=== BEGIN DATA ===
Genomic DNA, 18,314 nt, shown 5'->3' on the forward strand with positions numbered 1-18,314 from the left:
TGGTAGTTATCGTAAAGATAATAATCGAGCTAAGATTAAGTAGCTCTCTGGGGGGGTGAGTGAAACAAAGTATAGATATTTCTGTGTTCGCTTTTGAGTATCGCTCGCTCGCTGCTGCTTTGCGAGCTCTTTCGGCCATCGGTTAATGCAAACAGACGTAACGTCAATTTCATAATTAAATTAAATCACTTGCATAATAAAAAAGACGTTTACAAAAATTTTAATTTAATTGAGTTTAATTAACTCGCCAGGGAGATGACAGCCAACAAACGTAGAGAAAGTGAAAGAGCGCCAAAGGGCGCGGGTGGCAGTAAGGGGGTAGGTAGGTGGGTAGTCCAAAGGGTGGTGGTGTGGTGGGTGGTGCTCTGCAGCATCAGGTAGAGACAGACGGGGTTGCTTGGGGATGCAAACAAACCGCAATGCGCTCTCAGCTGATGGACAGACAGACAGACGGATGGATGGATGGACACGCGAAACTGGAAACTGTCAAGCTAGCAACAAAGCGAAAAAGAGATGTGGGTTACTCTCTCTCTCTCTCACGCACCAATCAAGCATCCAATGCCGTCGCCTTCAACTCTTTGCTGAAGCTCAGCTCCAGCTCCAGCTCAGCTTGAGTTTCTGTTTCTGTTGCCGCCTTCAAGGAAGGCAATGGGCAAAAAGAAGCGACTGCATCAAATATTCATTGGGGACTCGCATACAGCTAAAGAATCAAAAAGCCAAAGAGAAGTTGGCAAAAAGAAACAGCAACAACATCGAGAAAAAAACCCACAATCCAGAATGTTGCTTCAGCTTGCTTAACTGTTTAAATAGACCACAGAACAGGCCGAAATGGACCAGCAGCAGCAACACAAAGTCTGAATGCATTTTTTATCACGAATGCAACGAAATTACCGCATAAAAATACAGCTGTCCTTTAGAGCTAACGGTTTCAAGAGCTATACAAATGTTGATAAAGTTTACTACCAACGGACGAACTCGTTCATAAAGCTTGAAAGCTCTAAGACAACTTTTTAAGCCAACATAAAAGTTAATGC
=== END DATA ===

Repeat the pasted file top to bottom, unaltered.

Genomic DNA, 18,314 nt, shown 5'->3' on the forward strand with positions numbered 1-18,314 from the left:
TGGTAGTTATCGTAAAGATAATAATCGAGCTAAGATTAAGTAGCTCTCTGGGGGGGTGAGTGAAACAAAGTATAGATATTTCTGTGTTCGCTTTTGAGTATCGCTCGCTCGCTGCTGCTTTGCGAGCTCTTTCGGCCATCGGTTAATGCAAACAGACGTAACGTCAATTTCATAATTAAATTAAATCACTTGCATAATAAAAAAGACGTTTACAAAAATTTTAATTTAATTGAGTTTAATTAACTCGCCAGGGAGATGACAGCCAACAAACGTAGAGAAAGTGAAAGAGCGCCAAAGGGCGCGGGTGGCAGTAAGGGGGTAGGTAGGTGGGTAGTCCAAAGGGTGGTGGTGTGGTGGGTGGTGCTCTGCAGCATCAGGTAGAGACAGACGGGGTTGCTTGGGGATGCAAACAAACCGCAATGCGCTCTCAGCTGATGGACAGACAGACAGACGGATGGATGGATGGACACGCGAAACTGGAAACTGTCAAGCTAGCAACAAAGCGAAAAAGAGATGTGGGTTACTCTCTCTCTCTCTCACGCACCAATCAAGCATCCAATGCCGTCGCCTTCAACTCTTTGCTGAAGCTCAGCTCCAGCTCCAGCTCAGCTTGAGTTTCTGTTTCTGTTGCCGCCTTCAAGGAAGGCAATGGGCAAAAAGAAGCGACTGCATCAAATATTCATTGGGGACTCGCATACAGCTAAAGAATCAAAAAGCCAAAGAGAAGTTGGCAAAAAGAAACAGCAACAACATCGAGAAAAAAACCCACAATCCAGAATGTTGCTTCAGCTTGCTTAACTGTTTAAATAGACCACAGAACAGGCCGAAATGGACCAGCAGCAGCAACACAAAGTCTGAATGCATTTTTTATCACGAATGCAACGAAATTACCGCATAAAAATACAGCTGTCCTTTAGAGCTAACGGTTTCAAGAGCTATACAAATGTTGATAAAGTTTACTACCAACGGACGAACTCGTTCATAAAGCTTGAAAGCTCTAAGACAACTTTTTAAGCCAACATAAAAGTTAATGC